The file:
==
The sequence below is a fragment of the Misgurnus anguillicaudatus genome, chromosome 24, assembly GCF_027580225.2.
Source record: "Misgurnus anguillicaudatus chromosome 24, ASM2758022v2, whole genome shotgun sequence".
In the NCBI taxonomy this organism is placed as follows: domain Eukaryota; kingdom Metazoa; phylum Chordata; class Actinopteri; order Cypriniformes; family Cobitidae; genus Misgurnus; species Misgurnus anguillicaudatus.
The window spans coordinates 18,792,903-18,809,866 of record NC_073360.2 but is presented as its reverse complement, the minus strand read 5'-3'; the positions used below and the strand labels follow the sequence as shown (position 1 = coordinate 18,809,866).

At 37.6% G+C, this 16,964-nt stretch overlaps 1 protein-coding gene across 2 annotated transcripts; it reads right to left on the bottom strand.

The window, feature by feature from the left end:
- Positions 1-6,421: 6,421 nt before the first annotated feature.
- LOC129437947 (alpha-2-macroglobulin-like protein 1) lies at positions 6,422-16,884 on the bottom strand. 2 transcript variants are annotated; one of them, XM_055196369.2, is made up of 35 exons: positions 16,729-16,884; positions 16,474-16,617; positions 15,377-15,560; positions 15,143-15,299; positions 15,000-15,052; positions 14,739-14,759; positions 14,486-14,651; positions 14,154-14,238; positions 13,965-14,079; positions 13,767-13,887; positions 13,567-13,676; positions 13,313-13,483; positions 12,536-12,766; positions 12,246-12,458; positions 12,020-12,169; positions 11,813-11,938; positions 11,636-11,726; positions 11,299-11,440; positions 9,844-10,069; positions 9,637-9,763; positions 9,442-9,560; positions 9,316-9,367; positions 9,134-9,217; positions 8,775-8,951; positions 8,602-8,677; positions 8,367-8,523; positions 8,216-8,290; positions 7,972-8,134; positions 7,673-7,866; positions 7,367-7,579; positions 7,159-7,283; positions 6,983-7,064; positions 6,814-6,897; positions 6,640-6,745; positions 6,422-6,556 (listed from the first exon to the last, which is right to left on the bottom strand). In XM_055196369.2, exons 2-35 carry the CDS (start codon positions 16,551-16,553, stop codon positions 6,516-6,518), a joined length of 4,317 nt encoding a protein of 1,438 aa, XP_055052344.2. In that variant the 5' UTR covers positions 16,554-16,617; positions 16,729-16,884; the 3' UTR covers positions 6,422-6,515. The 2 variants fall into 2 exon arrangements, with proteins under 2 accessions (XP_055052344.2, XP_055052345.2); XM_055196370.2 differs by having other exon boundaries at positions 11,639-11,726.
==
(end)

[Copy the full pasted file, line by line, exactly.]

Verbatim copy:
The sequence below is a fragment of the Misgurnus anguillicaudatus genome, chromosome 24, assembly GCF_027580225.2.
Source record: "Misgurnus anguillicaudatus chromosome 24, ASM2758022v2, whole genome shotgun sequence".
In the NCBI taxonomy this organism is placed as follows: domain Eukaryota; kingdom Metazoa; phylum Chordata; class Actinopteri; order Cypriniformes; family Cobitidae; genus Misgurnus; species Misgurnus anguillicaudatus.
The window spans coordinates 18,792,903-18,809,866 of record NC_073360.2 but is presented as its reverse complement, the minus strand read 5'-3'; the positions used below and the strand labels follow the sequence as shown (position 1 = coordinate 18,809,866).

At 37.6% G+C, this 16,964-nt stretch overlaps 1 protein-coding gene across 2 annotated transcripts; it reads right to left on the bottom strand.

The window, feature by feature from the left end:
- Positions 1-6,421: 6,421 nt before the first annotated feature.
- LOC129437947 (alpha-2-macroglobulin-like protein 1) lies at positions 6,422-16,884 on the bottom strand. 2 transcript variants are annotated; one of them, XM_055196369.2, is made up of 35 exons: positions 16,729-16,884; positions 16,474-16,617; positions 15,377-15,560; positions 15,143-15,299; positions 15,000-15,052; positions 14,739-14,759; positions 14,486-14,651; positions 14,154-14,238; positions 13,965-14,079; positions 13,767-13,887; positions 13,567-13,676; positions 13,313-13,483; positions 12,536-12,766; positions 12,246-12,458; positions 12,020-12,169; positions 11,813-11,938; positions 11,636-11,726; positions 11,299-11,440; positions 9,844-10,069; positions 9,637-9,763; positions 9,442-9,560; positions 9,316-9,367; positions 9,134-9,217; positions 8,775-8,951; positions 8,602-8,677; positions 8,367-8,523; positions 8,216-8,290; positions 7,972-8,134; positions 7,673-7,866; positions 7,367-7,579; positions 7,159-7,283; positions 6,983-7,064; positions 6,814-6,897; positions 6,640-6,745; positions 6,422-6,556 (listed from the first exon to the last, which is right to left on the bottom strand). In XM_055196369.2, exons 2-35 carry the CDS (start codon positions 16,551-16,553, stop codon positions 6,516-6,518), a joined length of 4,317 nt encoding a protein of 1,438 aa, XP_055052344.2. In that variant the 5' UTR covers positions 16,554-16,617; positions 16,729-16,884; the 3' UTR covers positions 6,422-6,515. The 2 variants fall into 2 exon arrangements, with proteins under 2 accessions (XP_055052344.2, XP_055052345.2); XM_055196370.2 differs by having other exon boundaries at positions 11,639-11,726.